Theatre in Review: Money Talks (Davenport Theatre)
The title of this new musical is not a metaphor. In the opening number, "I'm Money," George Washington, Abraham Lincoln, Alexander Hamilton, and Benjamin Franklin -- familiar faces on one-, five-, ten-, and hundred-dollar bills -- appear to lament their association with filthy lucre. As Lincoln notes, "I'm a tunnel, I'm a center, I'm insurance, I'm a car/But my photo on the five is why I'm famouser by far." (Yes, "famouser;" we're not talking Lin-Manuel Miranda here.) It does, however, establish the show's extremely peculiar conceit: The action follows Franklin -- the living embodiment of a hundred-dollar bill -- as he (or it) is passed around from hand to hand. It is surely the first musical in the history of theatre in which the protagonist is a banknote. If that doesn't make sense -- well, coherence isn't a big priority at Money Talks.
Think of it as the hard-currency version of La Ronde, a series of episodes designed to comment on the corruption and greed of today's America. What follows, however, is so lame it hurts. Franklin is first given by a financier to a stripper in a gentlemen's club. "I'm a hedge fund manager," he says, by way of introduction. "You need a fund to buy hedges?" she replies. A line or two later, she says, "I was joking." That's good, because otherwise how else would we have known?
Anyway, the stripper who -- wouldn't you know -- has a heart of gold, brings Franklin home, where her good-for-nothing spouse steals it in order to finance his participation in a Las Vegas poker tournament. Peter Kellogg's book -- which often has a devil-may-care disregard for reality -- posits that a sponger, with no available funds, could parlay a single C-note into airfare, hotel, and betting money. Anyway, the winning pot (which includes Franklin) is won by a blonde bombshell -- she has a number called, yes, "Dumb Blonde" -- who lives with her elderly millionaire husband in California. Back home, she summons her Hispanic gardener and announces, "You have to fix this bush!" When that doesn't get a laugh, an actor emerges from the wings dressed as.....a bush. The lady of the house is upset because the gardener has -- as per previous instructions -- styled the six-foot-tall piece of greenery to look like an elephant: "My husband doesn't want our neighbors to think that we're Republicans." The gardener inquires, "You are not?" "Of course we are," she replies. "But in LA you have to be seen as a liberal."
Need I go on? There's plenty more where that came from: the wacky Italian restaurant owner ("Food is the one great panacea/And the food you get here-mamma mia!"); the hairdresser whose mincing manner and French accent are all a ruse for his wealthy customers ("And now that I swish/I can charge what I wish"); the evangelical adoption agency representative, who enjoys turning down gay couples, and her grasping pastor, who leads a gospel hymn titled "Give, Give, Give to the Lord." ("Oh the world is a wicked place today/Full of Muslims and Jews and the Gay.") It all leads to Franklin denouncing the general state of things in a limp eleven o'clock number titled "Does Anyone Hear Me Now?" The title is oddly reminiscent of John Adams' big number, "Is Anybody There?", in 1776, a show that I would have spent a couple of Benjamin Franklins to attend in place of seeing Money Talks.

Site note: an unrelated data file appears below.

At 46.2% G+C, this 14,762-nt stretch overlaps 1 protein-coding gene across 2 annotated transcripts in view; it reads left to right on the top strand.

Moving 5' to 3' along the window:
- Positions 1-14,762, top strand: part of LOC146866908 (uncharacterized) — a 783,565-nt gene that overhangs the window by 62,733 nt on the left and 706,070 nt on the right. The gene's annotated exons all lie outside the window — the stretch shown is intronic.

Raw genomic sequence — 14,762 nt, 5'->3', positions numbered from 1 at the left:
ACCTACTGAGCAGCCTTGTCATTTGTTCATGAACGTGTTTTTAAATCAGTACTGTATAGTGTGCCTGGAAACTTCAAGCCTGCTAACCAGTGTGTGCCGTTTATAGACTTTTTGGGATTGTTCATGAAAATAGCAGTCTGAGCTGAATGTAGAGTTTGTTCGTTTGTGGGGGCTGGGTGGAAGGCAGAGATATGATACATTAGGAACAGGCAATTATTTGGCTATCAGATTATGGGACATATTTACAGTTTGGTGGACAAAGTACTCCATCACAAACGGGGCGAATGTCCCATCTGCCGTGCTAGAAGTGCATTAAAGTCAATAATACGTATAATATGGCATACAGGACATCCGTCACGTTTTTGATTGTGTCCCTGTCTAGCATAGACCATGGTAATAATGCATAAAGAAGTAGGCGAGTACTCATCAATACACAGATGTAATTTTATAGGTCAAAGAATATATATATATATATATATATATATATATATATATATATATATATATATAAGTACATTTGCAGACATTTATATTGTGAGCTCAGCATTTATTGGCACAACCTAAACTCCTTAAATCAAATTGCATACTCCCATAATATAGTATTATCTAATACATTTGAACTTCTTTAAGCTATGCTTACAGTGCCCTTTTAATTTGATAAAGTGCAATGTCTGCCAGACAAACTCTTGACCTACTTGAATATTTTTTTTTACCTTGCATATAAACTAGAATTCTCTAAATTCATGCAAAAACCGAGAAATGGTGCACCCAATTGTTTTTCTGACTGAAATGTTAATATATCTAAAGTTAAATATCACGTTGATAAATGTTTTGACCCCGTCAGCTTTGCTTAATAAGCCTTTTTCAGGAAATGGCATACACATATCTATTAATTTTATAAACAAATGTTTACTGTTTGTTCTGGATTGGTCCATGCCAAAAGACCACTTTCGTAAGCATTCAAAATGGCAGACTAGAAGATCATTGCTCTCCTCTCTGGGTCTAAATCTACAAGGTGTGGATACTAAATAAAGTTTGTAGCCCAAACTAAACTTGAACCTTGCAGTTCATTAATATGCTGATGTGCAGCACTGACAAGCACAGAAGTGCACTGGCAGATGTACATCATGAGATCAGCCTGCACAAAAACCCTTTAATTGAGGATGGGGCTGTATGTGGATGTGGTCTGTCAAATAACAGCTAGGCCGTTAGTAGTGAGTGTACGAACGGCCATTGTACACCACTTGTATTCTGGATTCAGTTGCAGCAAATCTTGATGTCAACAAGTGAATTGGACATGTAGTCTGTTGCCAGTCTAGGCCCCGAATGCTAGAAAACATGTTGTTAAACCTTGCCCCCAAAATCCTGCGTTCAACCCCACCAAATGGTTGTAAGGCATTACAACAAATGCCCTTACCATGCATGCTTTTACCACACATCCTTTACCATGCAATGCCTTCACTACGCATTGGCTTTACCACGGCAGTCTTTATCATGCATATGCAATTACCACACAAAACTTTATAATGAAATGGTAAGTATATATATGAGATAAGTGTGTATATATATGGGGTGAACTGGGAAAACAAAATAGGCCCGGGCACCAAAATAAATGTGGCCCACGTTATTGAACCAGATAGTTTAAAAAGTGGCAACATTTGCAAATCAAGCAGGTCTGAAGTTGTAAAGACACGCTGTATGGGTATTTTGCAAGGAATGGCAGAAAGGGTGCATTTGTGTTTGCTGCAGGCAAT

Under the direction of Michael Chase Gosselin, the cast moves as fast as humanly possible through this welter of stale ideas. David Friedman's melodies are frequently pleasant, although, as his program bio indicates, he is much more at home writing inspirational ballads like "Listen to My Heart" and "We Can Be Kind" than anything he does here. I believe that Kellogg's lyrics, as quoted above, speak for themselves.
As Franklin, Ralph Byers has little to do but stand around and watch the others while offering such Franklin-style maxims as "A fool and his money are soon parted" -- a line that, oddly, made me think about the producers of Money Talks. Sandra DeNise brings considerable verve to her gallery of caricatures; if they aren't funny, it's not her fault. She even comes close to making something out of a ballad titled "How Did I Fall So High." She, Brennan Caldwell, and George Merrick all have big voices that should prove useful in other, better, musicals.
Ann Beyersdorfer's set features an arrangement of panels shaped to the outlines of the continental US, which serve as surfaces for Ido Levran's projections of, among other things, money, strip club logos, and New York subway maps. It's a clever concept, but it looks as if it was executed on the cheap. Vanessa Leuck's costumes for the opener -- Revolutionary War-era waistcoats and breeches seemingly made out of currency -- are very clever, but one has the feeling she spent most of her budget on them, leaving her strapped for everything else. Catherine Clark's lighting and Patrick LaChance's sound are both acceptable.
Money Talks is a classic summer silly season offering, the sort of entertainment that leaves theatregoers scratching their heads and wondering how such things manage to get produced. The answer, of course, is contained in the title. -- David Barbour